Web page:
May 11, 2009
|APTA BUS & PARATRANSIT CONFERENCE COVERAGE
ĎA Marathon, Not a Short-Term Eventí
Terming APTA Chair Beverly A. Scott’s workforce development initiative “a marathon, not a short-term event,” Mary Ann Collier, a member of the Blue Ribbon Panel on Workforce Development, provided an overview of the panel’s plans for the short, medium, and long term at a May 4 session.
Collier, chair of the APTA Human Resources Committee, explained that the workforce development program will fit into the strategy put forth in the TransitVision 2050 initiative by “connecting the dots to see what’s going on.” She broke down the effort into four time frames: immediate, 30 to 100 days from now; short term, 18 months to three years; mid-term, three to five years; and long term, five to 10 years.
“Following the endorsement of the proposed plan, we can begin to change the future of the industry,” Collier continued. “We will define and clarify APTA’s workforce development role for the future—but to succeed, we need continuity.”
Brian J. Turner, director of the Transportation Learning Center, offered perspective by reporting on his organization’s work with similar efforts for the Southeastern Pennsylvania Transportation Authority in Philadelphia and in New York State, said: “If we’re going to make workforce development efforts thrive, we will need labor and management to work together.”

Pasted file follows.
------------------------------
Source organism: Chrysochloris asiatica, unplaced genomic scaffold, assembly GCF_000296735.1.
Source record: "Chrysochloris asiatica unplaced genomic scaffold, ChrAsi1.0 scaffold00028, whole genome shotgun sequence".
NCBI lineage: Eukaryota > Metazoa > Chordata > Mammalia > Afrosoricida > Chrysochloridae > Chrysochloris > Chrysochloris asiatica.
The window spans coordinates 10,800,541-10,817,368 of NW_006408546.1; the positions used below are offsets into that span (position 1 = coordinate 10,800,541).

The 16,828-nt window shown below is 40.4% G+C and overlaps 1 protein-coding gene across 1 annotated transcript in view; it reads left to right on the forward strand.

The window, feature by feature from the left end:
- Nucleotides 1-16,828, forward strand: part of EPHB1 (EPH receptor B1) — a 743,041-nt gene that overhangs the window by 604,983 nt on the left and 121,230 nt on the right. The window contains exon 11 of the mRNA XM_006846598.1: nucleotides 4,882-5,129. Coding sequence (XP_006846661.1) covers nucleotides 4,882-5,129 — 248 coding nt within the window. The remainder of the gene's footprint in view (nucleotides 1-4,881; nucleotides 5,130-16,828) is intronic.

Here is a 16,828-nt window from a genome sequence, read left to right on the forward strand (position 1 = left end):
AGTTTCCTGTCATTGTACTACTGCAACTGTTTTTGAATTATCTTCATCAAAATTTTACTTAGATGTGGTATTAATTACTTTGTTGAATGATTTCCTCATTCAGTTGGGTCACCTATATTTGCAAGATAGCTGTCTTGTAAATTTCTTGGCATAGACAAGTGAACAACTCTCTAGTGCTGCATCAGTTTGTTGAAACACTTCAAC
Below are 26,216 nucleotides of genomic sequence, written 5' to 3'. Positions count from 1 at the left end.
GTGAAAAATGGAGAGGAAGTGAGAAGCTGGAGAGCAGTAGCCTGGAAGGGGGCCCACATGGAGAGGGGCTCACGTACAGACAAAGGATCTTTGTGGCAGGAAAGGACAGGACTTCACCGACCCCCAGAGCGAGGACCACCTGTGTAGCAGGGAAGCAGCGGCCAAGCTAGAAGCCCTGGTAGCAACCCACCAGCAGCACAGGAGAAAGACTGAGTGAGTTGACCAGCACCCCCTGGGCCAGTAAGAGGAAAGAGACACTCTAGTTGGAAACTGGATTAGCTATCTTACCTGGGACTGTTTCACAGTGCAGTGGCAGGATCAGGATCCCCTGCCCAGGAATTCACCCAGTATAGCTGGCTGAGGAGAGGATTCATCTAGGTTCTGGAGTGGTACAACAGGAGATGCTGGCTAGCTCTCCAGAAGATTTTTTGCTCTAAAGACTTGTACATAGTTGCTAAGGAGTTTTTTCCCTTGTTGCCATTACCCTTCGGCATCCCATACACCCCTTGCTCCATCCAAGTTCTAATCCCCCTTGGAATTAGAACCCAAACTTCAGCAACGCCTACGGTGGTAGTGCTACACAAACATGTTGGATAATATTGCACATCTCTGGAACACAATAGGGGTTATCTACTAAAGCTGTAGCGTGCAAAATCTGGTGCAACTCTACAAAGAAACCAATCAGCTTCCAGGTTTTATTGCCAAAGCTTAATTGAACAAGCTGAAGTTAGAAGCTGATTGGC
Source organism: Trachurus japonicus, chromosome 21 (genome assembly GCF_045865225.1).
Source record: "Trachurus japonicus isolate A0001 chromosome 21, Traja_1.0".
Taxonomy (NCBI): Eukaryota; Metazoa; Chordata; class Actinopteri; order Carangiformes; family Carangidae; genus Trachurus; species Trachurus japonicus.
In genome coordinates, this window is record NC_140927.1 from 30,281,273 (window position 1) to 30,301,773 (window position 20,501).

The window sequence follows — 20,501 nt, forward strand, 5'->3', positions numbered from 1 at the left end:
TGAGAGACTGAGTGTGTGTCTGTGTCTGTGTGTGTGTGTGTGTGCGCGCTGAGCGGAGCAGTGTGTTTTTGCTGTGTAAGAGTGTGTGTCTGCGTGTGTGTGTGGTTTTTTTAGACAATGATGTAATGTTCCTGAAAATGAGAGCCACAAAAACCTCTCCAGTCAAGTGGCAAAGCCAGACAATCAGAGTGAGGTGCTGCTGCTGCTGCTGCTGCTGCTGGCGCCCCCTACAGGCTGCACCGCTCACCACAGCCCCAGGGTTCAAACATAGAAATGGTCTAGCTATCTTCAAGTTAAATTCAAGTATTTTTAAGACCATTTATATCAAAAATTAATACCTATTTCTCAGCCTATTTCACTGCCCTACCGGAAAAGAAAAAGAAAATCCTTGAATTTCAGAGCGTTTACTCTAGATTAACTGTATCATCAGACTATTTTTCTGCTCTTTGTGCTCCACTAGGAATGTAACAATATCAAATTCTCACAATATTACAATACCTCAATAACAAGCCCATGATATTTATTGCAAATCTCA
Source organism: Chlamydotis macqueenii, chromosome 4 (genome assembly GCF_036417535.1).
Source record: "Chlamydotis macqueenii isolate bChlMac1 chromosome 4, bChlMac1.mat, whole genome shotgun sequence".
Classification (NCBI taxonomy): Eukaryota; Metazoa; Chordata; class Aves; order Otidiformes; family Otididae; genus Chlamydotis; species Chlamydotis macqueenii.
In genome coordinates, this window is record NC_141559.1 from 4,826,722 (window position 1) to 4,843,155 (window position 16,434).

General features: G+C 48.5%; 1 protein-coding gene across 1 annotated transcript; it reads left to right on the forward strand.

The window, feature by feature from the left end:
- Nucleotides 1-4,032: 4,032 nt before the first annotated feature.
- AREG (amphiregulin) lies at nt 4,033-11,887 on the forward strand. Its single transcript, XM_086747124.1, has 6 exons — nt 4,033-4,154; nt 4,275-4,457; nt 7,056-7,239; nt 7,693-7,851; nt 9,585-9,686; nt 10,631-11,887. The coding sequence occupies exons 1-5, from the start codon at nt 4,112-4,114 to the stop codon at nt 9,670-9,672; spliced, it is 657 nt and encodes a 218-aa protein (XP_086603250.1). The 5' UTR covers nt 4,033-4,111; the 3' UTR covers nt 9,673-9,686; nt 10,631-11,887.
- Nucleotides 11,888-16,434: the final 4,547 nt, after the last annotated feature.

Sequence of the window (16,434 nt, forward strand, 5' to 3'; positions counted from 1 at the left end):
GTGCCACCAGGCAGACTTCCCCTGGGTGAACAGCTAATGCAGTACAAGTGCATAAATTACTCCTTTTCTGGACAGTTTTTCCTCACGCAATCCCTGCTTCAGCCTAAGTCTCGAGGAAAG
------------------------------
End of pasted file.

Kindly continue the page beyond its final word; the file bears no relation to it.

Other major concerns of this model, according to Turner, are ensuring that classroom and hands-on education programs work together for mutual benefit, and creating a well-structured form of mentoring for transit employees.
Chun Dong, senior program manager with the Washington Metropolitan Area Transit Authority (WMATA), discussed the leadership program begun by the agency as a pilot in 2000. The program was given to WMATA superintendents in 2002, to transit police in 2004, and revised into the four-phase Senior Leadership Development Program in 2008.
“Through complete commitment, you can make your dreams a reality,” Dong said, noting that the program’s success included the support of other WMATA employees and the general manager, John Catoe Jr. The session also heard from two program participants.
Ken Mall, business unit leader-technical for Educational Data Systems Inc., talked about the importance of retaining institutional knowledge when older employees retire or leave the organization. Listing such diagnostic tools as the Skills Gap Analysis (to determine an organization’s and its employees’ strengths and weaknesses) and the Knowledge Loss Risk Assessment (to study how to keep knowledge within an organization), Mall said that the key is to help transit agencies build “bench strength” so they will always have employees with the necessary knowledge and background.